But here’s the catch, some emerging research in the field of genetics has shown that some individuals who are classified as slow metabolizers, may not get a benefit from caffeine, and even worse, caffeine may have a detrimental effect on their performance (1). 

Caffeine takes about 45-60 minutes to peak in your body so depending on how long your event is, you want to time caffeine correctly. 


Male runner looking up with mouth open squeezing an INFINIT flask into his mouth

For a short event like a single event at a swim meet or track meet, you want to really dial in that timing so it is peaking right at the time of the event. 

For longer endurance events, you can take some caffeine before but then can continue to take in additional caffeine throughout the event. Either by consuming it consistently through the event or by saving it as a tool for the later stages of the event, depending on your personal preference and how long the event is. 

The recommended amount of caffeine to take in for performance ranges anywhere from 1-5 mg/kg of body weight (take your weight in pounds and divide by 2.2 to get your weight in kilograms (kg). So as an example, a 150 pound athlete would want to take 68 - 340 mg of caffeine before/during their event. 

Remember that caffeine does linger around in your body longer than it takes for it to get in (about half of the amount you consume is still in your body 3-4 hours later). So if you had a 100 mg caffeine cup of coffee at 5 am, you would still have about 50 mg of that cup of coffee in your body around 8-9 am. 

It’s important to remember your overall tolerance level for caffeine and make sure you don’t overconsume it which can leave you feeling jittery. In addition, caffeine may exacerbate the effects of heat, so if you are competing in the heat, you may want to be extra careful about how much caffeine you take.


In early 2024, INFINIT Nutrition launched INFINIT Performance Labs which features a number of tools to help you perform your best. The Nix Biosensor can measure your sweat rate and electrolyte loss so you can more accurately know how much fluid and electrolyte you should be consuming. If you’re looking to take a deep dive into your sweat rate and fueling plan, INFINIT has launched Personal Nutrition Coaching packages that will utilize either traditional sweat rate testing protocols and/or Nix Biosensor testing and allow you to work one-on-one with a Certified Sports Dietitian.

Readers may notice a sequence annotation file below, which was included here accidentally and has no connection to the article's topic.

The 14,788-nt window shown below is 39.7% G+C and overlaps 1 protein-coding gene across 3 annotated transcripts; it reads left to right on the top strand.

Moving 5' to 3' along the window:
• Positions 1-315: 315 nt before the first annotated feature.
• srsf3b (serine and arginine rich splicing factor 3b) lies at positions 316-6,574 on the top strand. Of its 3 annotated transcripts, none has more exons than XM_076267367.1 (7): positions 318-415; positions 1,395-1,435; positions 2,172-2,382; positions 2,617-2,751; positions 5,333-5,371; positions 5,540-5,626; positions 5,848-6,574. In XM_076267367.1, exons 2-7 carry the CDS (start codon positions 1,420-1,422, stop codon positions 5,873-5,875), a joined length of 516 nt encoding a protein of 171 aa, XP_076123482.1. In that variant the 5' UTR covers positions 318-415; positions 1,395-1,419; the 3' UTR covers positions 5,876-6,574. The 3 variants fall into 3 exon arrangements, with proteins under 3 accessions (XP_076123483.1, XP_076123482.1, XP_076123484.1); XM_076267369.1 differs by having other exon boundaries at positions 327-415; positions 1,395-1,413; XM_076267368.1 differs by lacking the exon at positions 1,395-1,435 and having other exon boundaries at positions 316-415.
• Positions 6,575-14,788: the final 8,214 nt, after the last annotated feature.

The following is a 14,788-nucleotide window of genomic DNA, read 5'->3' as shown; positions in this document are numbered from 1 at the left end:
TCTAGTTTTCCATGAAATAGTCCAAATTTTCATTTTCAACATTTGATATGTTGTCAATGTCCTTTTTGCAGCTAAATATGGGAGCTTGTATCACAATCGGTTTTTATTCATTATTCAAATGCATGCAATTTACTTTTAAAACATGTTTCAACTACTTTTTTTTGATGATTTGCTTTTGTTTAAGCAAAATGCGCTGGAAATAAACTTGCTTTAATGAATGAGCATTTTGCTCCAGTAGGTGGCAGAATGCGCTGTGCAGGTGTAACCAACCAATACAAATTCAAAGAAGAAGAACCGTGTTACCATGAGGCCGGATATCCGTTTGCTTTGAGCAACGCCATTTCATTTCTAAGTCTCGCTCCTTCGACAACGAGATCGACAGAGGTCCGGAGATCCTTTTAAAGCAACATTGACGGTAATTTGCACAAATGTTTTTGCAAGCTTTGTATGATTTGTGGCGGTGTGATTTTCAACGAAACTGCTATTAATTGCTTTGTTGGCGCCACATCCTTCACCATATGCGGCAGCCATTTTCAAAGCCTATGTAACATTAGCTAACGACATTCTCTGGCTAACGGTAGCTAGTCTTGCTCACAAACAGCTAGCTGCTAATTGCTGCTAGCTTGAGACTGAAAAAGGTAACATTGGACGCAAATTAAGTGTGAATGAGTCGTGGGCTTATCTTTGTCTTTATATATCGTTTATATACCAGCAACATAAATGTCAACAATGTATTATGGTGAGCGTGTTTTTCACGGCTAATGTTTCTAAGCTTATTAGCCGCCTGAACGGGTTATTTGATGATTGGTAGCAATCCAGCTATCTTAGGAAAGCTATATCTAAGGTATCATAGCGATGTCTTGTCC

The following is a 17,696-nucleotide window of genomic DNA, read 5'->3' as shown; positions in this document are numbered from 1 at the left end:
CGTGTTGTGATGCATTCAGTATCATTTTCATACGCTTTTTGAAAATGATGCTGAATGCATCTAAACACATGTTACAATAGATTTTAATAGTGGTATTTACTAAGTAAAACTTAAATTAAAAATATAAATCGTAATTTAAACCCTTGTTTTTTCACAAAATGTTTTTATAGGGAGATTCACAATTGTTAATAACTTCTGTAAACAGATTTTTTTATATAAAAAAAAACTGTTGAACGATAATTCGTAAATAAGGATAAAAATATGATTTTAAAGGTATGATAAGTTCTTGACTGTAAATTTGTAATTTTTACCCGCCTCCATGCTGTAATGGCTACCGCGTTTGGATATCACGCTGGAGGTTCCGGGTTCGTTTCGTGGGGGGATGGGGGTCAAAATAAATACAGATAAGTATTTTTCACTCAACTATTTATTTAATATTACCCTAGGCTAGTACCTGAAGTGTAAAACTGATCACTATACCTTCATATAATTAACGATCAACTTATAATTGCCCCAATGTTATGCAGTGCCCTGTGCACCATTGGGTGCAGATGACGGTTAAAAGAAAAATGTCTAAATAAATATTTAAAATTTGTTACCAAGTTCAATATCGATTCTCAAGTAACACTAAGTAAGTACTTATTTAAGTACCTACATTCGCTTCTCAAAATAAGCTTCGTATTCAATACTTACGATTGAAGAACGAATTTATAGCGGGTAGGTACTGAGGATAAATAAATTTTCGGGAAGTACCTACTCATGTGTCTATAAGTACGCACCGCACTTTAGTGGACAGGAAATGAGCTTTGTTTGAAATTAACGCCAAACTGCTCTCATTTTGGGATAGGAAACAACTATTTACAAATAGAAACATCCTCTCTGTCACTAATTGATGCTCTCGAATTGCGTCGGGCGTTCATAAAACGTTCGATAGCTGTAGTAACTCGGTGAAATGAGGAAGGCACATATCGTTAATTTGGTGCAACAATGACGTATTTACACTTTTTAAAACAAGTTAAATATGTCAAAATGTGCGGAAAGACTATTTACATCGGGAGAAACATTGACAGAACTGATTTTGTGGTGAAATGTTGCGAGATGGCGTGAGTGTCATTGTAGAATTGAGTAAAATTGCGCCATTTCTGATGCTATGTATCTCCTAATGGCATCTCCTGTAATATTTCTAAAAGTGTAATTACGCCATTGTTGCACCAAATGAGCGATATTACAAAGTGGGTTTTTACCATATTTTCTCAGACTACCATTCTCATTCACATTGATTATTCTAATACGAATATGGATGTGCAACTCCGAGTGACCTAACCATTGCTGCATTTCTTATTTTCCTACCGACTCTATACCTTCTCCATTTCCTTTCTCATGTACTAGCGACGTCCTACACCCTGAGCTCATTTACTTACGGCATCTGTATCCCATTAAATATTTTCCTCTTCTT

As the science evolves, so does INFINIT. We are excited for what the future will hold, and what information may come from new developments in genetic testing which may provide insights on things like caffeine metabolism which will help us further dial in your training and race day nutrition strategy.

Over the years of practicing as a sports dietitian, these 5 things have really stood out as having the biggest potential impact on your overall performance when executed correctly. It can be difficult to make a lot of changes all at once, so consider picking one or two of these and start experimenting and implementing them into your training today. I have no doubt that if you do, you will go into your next race or competition more prepared and ready to succeed.

About the Author

Colin is INFINIT Nutrition’s head formulation specialist, a Registered Dietitian/Nutritionist and Certified Specialist in Sports Dietetics (CSSD) with a Master’s Degree in Sports Nutrition, a USA Triathlon Level 1 Coach, and Boston Marathon qualifier. Colin has competed in sports all his life and has been competing in triathlons and running races since 2005 with experience racing as a professional triathlete and a triathlon guide for visually impaired/blind athletes. 


  1. Guest, N. et al. “Caffeine, CYP1A2 Genotype, and Endurance Performance in Athletes”